Madison County State’s Attorney Tom Gibbons filed charges in a fatal drunk driving crash that occurred on Labor Day.
Erin L. Arras, 44, of Belleville, was charged with aggravated driving under the influence causing death, a non-probational Class 2 felony. The defendant has a previous DUI in St. Clair County from 2010.
On September 7, 2020, the Alton Police Department was dispatched to the scene after reports of a car striking a motorcycle after pulling out of the parking lot of Abbot Machine Co., 700 W. Broadway.
The victim, who was a passenger on the motorcycle, Natasha J. Dillinger, 27, of Bethalto, passed away Wednesday from the injuries caused by the reckless decisions the defendant made when getting behind the wheel of the vehicle intoxicated. The motorcycle driver carrying Dillinger was also hurt in the crash. The motorcycle driver’s condition is not being released.
“Today we are sad to report the loss of a 27-year-old woman who had a full life ahead of her,” First Assistant State’s Attorney Crystal Uhe stated. “This is yet another example of the continued action needed to bring attention to motorcyclists and invoke harsher penalties for those who choose to drive intoxicated. My thoughts and prayers go to the loved ones of Ms. Dillinger.”
Gibbons recognized the quick action of the Alton Police Department and medical team who worked hard to provide life-saving treatment to the victim. Assistant State’s Attorney Andrew Thierry was also commended for quickly charging the defendant following the passing of the victim.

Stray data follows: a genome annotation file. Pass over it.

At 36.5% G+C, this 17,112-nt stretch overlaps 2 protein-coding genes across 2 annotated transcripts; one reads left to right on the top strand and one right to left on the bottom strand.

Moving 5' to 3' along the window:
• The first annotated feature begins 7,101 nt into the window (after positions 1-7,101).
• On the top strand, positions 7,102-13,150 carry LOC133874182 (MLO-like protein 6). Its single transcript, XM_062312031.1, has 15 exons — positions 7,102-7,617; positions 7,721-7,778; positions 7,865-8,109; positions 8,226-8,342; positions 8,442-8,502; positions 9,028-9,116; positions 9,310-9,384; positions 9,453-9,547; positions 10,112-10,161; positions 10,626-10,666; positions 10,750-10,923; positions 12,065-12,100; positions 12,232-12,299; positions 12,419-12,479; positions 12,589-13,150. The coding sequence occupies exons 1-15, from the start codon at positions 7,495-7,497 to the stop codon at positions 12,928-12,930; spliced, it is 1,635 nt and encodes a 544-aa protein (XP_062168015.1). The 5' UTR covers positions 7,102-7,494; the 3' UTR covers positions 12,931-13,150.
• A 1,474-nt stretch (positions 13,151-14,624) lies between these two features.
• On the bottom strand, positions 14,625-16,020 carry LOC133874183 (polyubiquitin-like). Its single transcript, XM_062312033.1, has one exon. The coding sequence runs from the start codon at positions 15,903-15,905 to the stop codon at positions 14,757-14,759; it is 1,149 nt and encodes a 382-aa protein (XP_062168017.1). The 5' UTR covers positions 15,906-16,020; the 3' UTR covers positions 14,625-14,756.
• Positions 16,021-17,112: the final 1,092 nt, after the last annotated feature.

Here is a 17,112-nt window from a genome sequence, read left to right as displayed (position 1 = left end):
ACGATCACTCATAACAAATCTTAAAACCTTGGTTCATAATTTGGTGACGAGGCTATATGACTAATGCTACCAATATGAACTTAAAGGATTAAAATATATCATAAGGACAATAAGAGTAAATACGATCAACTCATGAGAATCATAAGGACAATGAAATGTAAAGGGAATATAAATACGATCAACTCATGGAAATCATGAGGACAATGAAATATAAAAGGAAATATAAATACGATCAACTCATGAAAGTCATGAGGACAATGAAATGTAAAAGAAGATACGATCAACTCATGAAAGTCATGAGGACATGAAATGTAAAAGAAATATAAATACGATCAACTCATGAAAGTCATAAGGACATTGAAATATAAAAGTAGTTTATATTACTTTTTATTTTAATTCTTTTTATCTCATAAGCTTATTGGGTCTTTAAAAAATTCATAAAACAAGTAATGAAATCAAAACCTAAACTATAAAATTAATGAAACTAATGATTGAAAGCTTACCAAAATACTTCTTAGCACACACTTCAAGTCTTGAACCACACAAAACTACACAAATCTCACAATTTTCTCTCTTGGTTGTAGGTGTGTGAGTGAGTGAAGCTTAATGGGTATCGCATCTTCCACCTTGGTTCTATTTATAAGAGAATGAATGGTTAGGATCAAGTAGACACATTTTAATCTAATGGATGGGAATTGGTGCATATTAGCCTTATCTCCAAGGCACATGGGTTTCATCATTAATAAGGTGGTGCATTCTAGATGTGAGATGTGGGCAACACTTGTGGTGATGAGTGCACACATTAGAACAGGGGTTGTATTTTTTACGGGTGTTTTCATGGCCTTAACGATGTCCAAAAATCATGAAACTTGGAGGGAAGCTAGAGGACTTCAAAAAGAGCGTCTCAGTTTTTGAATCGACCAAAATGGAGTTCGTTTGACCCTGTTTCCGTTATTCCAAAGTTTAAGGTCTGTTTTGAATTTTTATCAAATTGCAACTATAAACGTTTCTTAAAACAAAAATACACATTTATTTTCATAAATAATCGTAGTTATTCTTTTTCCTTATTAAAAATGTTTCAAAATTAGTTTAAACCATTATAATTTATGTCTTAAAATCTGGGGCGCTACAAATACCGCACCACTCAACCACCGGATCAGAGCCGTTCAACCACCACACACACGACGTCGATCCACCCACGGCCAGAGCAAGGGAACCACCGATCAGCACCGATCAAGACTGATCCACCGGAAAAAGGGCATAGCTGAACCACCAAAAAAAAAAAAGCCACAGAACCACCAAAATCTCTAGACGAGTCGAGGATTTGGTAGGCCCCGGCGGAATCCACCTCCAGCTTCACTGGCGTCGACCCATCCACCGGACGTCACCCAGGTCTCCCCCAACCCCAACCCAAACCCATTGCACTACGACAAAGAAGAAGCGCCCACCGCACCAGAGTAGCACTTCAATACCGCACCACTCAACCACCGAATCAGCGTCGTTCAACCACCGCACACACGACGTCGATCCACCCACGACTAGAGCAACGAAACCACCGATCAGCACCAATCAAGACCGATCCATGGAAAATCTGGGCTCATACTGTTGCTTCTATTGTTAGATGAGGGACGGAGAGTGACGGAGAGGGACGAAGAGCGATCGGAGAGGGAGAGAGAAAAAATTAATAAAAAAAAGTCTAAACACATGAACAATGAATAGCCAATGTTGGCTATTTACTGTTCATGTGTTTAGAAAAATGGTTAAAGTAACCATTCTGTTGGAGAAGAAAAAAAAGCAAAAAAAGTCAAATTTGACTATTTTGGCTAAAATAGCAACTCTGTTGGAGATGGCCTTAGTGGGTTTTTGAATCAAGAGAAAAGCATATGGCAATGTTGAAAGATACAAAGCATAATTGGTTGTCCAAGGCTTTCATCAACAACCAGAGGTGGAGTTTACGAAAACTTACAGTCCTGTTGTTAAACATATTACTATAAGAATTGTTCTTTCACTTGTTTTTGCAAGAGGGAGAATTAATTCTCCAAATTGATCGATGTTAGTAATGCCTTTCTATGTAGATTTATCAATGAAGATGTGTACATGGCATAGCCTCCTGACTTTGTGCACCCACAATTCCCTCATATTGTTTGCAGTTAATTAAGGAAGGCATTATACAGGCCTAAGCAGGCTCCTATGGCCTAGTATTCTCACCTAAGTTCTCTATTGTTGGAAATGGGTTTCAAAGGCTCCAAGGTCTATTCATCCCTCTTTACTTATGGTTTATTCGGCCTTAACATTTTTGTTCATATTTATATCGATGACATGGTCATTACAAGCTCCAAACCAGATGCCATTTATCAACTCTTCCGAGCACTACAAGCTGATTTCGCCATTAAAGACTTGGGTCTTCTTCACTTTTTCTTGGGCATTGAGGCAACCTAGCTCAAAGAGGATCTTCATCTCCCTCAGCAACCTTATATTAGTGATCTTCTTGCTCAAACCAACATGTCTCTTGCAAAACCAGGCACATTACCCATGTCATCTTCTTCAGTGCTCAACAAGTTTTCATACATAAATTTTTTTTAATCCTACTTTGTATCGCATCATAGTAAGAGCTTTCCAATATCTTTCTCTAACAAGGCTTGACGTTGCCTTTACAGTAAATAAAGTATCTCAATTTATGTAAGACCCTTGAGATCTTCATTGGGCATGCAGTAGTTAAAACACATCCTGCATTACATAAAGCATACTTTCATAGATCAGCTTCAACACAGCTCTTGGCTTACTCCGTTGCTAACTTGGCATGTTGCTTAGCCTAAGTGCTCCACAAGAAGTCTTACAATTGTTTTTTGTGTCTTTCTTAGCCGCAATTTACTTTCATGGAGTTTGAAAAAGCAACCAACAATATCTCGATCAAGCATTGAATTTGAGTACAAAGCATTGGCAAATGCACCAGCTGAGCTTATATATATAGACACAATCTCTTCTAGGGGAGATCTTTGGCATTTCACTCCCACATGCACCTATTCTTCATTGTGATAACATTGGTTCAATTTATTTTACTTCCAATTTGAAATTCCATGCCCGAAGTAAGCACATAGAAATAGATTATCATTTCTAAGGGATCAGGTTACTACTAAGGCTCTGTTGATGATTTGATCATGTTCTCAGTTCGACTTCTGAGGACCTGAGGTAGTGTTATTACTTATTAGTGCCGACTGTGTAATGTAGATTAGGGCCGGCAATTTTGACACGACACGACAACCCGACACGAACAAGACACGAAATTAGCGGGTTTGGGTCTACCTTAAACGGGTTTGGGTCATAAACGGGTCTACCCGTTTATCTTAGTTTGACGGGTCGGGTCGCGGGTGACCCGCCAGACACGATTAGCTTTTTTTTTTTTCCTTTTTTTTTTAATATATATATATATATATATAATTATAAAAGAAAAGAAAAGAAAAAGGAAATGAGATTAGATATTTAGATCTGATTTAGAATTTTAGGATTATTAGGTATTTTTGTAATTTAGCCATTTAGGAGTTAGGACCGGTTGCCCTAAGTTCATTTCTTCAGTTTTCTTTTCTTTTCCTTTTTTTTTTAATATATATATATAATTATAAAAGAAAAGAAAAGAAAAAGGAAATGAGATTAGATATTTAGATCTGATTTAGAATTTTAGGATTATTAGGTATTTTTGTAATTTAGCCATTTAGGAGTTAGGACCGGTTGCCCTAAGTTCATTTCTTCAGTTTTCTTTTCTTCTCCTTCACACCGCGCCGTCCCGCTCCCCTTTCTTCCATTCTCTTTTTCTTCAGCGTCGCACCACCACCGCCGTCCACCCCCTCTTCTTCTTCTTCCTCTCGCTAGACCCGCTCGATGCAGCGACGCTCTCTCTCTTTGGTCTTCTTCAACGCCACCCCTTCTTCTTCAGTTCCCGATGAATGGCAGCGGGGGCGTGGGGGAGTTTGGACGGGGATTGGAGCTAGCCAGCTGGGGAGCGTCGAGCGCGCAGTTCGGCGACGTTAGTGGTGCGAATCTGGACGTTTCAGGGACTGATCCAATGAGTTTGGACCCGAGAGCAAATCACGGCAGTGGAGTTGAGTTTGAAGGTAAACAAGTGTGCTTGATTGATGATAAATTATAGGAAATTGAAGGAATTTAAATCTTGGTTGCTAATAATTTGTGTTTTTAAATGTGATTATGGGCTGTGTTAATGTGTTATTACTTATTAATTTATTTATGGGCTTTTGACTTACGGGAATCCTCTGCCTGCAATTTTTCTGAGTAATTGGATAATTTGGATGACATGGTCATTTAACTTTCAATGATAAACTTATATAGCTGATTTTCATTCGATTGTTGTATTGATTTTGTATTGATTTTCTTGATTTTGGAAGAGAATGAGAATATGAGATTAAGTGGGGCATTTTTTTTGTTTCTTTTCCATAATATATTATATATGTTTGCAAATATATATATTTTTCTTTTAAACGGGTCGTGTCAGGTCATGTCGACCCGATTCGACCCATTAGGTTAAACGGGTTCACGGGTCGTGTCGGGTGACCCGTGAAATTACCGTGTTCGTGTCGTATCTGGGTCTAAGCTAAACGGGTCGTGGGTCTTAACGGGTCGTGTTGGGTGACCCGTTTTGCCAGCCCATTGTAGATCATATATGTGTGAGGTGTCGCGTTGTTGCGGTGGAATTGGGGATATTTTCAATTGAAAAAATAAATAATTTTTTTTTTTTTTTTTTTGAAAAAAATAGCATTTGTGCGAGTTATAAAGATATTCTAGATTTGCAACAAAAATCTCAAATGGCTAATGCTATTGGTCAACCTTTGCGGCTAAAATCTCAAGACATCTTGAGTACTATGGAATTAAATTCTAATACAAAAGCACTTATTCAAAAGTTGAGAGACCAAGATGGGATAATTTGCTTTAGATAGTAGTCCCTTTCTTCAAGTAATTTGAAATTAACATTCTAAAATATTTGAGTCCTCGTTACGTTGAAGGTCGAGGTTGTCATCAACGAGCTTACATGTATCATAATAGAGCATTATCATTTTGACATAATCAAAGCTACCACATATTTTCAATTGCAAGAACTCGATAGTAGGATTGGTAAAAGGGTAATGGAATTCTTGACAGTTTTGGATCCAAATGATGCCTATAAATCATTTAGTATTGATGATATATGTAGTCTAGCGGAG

“Every year around Labor Day Weekend we warn of the dangers of drunk driving and the horrific aftermath it can cause,” Gibbons said. “This is a message to people who consider getting behind the wheel while intoxicated, that there will be consequences, you will receive Madison County justice. My sincerest condolences go to the family and friends of Ms. Dillinger.”
Arras is in custody at the Alton Police Department and awaiting transfer to Madison County Jail. Her bond was set at $500,000 bond set by Circuit Judge Richard Tognarelli. If convicted of the Class 2 felony, the sentencing range under Illinois law is 3-14 years in the Illinois Department of Corrections. The charge is non-probational.
This charge, as well as the statements made herein, are based upon probable cause. The defendant is presumed innocent unless proven guilty.